Dear Mr. Bennett,

I rarely dress up. Outside of a funeral, you’d never see me in a tie. So when I found out you were coming to The Civic National Theater in San Jose I got a ticket for my best friend and I. I grew up listening to your album Tony Bennett’s Greatest Hits, Vol. III, which is among my father’s favorites. I can still see the cover, a gray background with you donning a white shirt with high collar, your hands gesticulating anguish, yet pleading the power of the voice to inevitably triumph over the odds — come what may. A mutual friend saw me in my light blue shirt, blue tie and blue sport coat. He was taken by it. After all, I am an activist whose standard attire is a t-shirt and a hooded sweatshirt. 

“You look quite dapper”, said my friend.

“I’m going to see Tony Bennett”

“The singer?”

“Is there any other Tony Bennett?”

“You look … different … all dolled up.”

“This ain’t Justin Beavers I’m going to see”, I replied, “I’m going to see Tony Bennett. You dress accordingly — with class, respect.”

“Justin Beavers?”

“Yeah, and toss Justin Timberlake and Justin Herman in there too.”

“Justin Herman didn’t make music.”

“Yeah, I know,” I replied, adjusting my tie.

I had waited a long time to see you in person. Now my wait was about to end.

My friend and I entered the theater. We were in the fourth row. In front of me a woman with towering blonde hair. I would be craning my neck for sure, I thought. The lights went down. Enter Antonia Bennett and the Tony Bennett quartet. Antonia has inherited your charisma, with a unique voice. She has clearly taken in the pages of the song book written by the great composers, with sassy versions of “Old Black Magic” and “Someone to Watch Over Me.” Her version of “From this Moment On” cast a shadow of reflection over the packed audience:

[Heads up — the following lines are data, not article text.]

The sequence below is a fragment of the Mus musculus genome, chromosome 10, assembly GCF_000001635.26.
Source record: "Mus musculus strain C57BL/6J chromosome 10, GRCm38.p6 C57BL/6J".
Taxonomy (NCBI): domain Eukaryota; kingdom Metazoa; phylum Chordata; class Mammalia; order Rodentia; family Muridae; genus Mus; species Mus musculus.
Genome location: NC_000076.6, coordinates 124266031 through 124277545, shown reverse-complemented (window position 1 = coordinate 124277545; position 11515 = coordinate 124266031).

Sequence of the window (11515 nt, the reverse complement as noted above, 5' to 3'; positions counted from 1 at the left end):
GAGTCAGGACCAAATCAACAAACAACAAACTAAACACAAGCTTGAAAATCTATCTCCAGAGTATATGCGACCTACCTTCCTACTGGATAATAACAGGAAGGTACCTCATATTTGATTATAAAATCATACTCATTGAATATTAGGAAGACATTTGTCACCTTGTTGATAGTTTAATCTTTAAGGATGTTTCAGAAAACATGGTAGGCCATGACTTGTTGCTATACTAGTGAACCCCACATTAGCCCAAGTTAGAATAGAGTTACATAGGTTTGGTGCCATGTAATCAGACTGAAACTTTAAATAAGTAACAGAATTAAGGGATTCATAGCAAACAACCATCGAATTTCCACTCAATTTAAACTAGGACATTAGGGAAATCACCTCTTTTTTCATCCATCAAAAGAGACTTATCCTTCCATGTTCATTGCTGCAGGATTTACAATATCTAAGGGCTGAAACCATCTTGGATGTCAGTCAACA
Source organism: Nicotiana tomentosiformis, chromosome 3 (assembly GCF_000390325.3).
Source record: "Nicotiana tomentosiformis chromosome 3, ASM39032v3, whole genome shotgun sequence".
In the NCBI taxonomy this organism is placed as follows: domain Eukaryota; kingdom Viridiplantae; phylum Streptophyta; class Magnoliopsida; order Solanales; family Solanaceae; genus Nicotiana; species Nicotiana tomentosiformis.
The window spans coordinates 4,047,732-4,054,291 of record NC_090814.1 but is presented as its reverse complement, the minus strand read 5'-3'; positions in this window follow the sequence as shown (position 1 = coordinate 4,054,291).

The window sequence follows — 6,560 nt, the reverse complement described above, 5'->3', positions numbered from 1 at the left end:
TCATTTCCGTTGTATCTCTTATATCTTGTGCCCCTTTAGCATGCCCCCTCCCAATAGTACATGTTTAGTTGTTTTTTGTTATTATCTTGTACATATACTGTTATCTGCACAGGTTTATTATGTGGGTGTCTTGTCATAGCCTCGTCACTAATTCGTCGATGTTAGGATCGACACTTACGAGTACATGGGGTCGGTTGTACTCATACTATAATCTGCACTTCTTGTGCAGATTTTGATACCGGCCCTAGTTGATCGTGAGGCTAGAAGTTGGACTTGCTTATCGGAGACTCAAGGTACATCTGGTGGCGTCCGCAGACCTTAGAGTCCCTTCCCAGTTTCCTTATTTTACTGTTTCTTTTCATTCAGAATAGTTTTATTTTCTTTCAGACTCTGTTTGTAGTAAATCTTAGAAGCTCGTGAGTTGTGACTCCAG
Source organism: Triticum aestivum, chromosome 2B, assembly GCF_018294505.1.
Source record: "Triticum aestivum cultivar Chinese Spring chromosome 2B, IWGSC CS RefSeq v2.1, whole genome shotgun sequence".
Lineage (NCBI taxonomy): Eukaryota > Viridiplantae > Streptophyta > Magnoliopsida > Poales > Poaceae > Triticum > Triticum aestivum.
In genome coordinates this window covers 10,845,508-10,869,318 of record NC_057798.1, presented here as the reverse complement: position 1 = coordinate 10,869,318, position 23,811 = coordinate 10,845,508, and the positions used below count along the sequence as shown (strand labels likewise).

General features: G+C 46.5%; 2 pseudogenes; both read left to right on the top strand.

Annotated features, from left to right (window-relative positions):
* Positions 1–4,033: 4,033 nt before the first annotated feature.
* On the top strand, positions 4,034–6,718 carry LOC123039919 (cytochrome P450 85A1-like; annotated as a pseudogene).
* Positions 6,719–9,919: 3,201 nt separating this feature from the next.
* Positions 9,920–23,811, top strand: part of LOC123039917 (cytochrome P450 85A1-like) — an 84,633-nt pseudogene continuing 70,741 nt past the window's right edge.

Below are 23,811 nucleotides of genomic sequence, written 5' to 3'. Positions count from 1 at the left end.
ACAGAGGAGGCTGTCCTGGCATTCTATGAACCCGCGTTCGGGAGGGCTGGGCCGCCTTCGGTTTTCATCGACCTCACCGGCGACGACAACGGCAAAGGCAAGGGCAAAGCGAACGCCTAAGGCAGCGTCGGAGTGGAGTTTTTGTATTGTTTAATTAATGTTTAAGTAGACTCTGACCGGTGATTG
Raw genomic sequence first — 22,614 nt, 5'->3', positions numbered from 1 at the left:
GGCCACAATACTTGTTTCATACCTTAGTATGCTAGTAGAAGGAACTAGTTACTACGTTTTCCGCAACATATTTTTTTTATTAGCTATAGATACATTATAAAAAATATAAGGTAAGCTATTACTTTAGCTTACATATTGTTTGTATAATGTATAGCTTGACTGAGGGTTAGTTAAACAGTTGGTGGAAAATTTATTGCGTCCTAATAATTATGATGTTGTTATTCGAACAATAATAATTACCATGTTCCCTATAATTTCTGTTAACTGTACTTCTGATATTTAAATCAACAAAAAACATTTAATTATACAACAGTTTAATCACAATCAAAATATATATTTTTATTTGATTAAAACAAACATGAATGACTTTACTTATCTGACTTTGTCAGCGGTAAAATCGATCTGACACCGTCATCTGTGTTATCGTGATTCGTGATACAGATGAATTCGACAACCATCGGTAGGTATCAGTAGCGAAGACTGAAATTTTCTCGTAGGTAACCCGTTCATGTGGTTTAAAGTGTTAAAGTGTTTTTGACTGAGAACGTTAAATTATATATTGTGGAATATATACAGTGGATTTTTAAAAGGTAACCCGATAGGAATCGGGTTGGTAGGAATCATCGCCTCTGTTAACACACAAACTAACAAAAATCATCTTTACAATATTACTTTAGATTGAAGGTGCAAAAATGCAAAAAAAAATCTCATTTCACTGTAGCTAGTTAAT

For you’ve got the love I need so much
Got the skin I love to touch
Got the arms to hold me tight
Got the sweet lips to kiss me goodnight

She intimated to the audience that you taught her much about being a singer, about being a human being, and dedicated Billie Holiday’s “You’re a Lucky Guy” to you. Finally, she belted out a passionate song of lust for life:

From this happy day, no more blue songs
Only whoop-dee-doo songs, from this moment on

To me, her voice was like the fragrance of a flower I’d never smelled before. Her resemblance to you is strong and she very capably set the tone, along with the quartet for your entrance.

I looked around the theater. It was packed with mostly older folk — some with metal walkers but spry nonetheless — with a generous helping of middle aged folk, sprinkled with young folks who appeared to be in their early 30s. Sartorially, the scene was everything I expected — made-up hair, sequins, leopard prints, shawls, floral prints, a cowboy hat, and an aloha shirt tossed in for good measure. 

Then, enter Frank: The voice of Frank Sinatra over the PA saying something to the effect of, “This cat, Tony Bennett, is the best singer in the world today.” And then: enter you.

Applause, standing ovation — you in a gray silk suit, arms wide in a gesture of embrace.  Enter your voice, familiar and still powerful at the age of 92. Songs sung, heard, felt; songs that move us through the cycles, the conundrums of this life. You: enter us.

In Love: It amazes me what she sees in me … Steppin’ out with my baby

In Loneliness: In my solitude you taunt me with memories that never die